Tris Speaker, who had spent almost all of his Hall of Fame career with Boston and Cleveland, was at the game. He said of Williams, “He’s marvelous. I don’t know, but I think Mike was fooling him with a certain pitch, probably his fast ball, until that time. … But you can’t keep getting away with one pitch against Ted. Sooner or later, he’ll catch up with you.” He added that Williams, not long out of the Marines, “doesn’t look to be in too good shape, and that’s to be expected” but “his swing is as good as ever.”8
Williams was clearly not yet in condition and was unable to start the next day’s game. He said, “I’ll be available to pinch hit, but I just can’t start the game.”9 He had, however, at least one base hit in every one of the 11 games he had started. The streak ran four more games. He finished the season batting .407.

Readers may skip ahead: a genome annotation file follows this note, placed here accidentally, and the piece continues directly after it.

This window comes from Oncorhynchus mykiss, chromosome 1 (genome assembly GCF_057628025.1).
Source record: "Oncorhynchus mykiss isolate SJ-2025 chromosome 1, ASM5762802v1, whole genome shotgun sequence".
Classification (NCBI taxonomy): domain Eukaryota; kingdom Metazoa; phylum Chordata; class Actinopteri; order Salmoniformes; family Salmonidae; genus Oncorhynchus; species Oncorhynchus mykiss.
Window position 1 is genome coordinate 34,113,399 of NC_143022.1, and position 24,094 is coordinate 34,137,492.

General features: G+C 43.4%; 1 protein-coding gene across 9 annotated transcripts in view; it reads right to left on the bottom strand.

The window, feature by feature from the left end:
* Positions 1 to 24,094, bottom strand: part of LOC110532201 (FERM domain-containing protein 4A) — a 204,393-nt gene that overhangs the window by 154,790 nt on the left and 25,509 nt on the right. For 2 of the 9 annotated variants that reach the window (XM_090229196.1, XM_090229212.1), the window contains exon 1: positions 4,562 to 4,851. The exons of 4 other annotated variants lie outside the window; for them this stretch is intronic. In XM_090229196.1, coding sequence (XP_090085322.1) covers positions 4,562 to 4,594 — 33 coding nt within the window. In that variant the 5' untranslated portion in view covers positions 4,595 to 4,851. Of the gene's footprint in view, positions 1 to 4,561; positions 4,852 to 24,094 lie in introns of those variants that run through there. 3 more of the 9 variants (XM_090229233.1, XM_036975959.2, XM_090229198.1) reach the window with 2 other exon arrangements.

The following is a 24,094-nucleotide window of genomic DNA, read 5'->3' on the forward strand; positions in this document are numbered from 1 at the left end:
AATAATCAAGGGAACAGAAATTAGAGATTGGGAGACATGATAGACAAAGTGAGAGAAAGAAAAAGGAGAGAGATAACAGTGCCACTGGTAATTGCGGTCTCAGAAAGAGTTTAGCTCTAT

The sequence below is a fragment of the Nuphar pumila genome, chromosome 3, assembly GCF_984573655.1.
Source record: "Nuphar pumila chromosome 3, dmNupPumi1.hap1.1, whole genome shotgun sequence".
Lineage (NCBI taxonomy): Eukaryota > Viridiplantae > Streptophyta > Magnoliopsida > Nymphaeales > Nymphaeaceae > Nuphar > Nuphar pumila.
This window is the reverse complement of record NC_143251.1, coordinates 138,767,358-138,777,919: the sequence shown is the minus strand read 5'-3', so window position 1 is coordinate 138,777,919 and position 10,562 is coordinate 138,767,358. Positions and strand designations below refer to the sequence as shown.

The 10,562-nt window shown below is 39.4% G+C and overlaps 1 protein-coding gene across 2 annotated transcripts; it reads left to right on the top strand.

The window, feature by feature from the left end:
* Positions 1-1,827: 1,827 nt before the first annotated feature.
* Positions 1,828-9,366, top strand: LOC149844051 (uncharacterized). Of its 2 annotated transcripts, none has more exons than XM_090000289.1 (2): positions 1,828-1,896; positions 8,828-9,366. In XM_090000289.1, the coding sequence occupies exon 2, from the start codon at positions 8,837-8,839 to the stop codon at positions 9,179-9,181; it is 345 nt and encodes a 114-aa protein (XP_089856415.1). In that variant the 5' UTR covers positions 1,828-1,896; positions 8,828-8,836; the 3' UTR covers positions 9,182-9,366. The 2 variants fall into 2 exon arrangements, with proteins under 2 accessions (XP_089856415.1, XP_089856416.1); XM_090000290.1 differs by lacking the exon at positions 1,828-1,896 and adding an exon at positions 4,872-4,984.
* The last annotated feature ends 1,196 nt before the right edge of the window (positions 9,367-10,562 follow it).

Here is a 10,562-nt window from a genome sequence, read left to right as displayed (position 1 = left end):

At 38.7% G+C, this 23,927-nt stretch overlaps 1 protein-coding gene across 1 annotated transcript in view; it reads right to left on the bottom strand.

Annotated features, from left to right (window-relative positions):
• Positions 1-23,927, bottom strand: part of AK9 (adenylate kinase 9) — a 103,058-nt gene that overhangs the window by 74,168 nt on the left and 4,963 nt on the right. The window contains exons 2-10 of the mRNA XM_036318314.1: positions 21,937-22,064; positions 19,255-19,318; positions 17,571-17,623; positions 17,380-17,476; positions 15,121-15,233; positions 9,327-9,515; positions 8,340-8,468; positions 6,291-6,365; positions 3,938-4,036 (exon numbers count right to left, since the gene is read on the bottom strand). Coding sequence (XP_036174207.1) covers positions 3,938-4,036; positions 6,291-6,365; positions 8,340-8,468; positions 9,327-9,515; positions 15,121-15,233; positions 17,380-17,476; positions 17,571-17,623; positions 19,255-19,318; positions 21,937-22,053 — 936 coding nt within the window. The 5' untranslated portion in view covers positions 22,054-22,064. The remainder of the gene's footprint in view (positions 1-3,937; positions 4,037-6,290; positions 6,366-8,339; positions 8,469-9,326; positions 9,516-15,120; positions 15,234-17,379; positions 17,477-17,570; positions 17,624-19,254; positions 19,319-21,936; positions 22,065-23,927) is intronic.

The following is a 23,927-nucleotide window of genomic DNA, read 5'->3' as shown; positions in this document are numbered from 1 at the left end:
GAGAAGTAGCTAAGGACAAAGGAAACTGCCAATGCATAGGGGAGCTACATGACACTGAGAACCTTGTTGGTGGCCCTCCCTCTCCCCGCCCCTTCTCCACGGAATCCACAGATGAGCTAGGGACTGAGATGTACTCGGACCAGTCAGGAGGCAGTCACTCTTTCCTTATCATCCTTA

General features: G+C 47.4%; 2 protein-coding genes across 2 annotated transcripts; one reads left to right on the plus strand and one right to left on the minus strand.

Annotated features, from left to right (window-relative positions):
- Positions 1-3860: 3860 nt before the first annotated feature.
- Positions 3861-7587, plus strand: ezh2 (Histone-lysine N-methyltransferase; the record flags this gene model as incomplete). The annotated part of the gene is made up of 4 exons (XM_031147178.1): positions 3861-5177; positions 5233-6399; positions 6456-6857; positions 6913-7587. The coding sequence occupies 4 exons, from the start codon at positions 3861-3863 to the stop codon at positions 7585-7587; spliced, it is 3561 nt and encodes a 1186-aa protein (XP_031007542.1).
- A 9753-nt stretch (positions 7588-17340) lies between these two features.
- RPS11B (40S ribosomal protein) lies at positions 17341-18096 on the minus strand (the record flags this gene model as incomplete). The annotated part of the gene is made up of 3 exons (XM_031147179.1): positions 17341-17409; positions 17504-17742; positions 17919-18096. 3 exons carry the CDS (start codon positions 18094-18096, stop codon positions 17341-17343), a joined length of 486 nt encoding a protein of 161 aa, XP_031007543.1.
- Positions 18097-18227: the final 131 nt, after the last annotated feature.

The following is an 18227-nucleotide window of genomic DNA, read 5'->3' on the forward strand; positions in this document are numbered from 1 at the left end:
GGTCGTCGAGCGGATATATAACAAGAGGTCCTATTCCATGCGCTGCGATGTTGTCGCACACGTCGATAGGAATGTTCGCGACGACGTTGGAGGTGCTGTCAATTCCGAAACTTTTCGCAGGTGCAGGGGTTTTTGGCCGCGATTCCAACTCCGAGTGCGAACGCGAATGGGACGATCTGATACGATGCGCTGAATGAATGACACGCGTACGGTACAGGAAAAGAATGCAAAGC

This article was fact-checked by Mark Richard and copy-edited by Len Levin.
In addition to the sources cited in the Notes, the author also consulted Baseball-Reference.com and Retrosheet.org.
1 Cleveland Plain Dealer, September 1, 1953: 21.
2 Boston Globe, September 1, 1953: 1.
3 San Diego Union, September 1, 1953: 18.
4 Rosen was the American League MVP in 1953, in large part thanks to leading the league with 43 homers and leading both leagues with 145 runs batted in.
5 Harry Jones, “Williams’ Homer Sinks Indians, 6-4,” Cleveland Plain Dealer, September 1, 1953: 21.
6 Henry McKenna, “Ted’s Three-Run Homer Wins for Sox,” Boston Herald, September 1, 1953: 15.
9 “Ted Out of Lineup – Is ‘Stiff and Aching,’” Boston Globe, September 1, 1953: 1.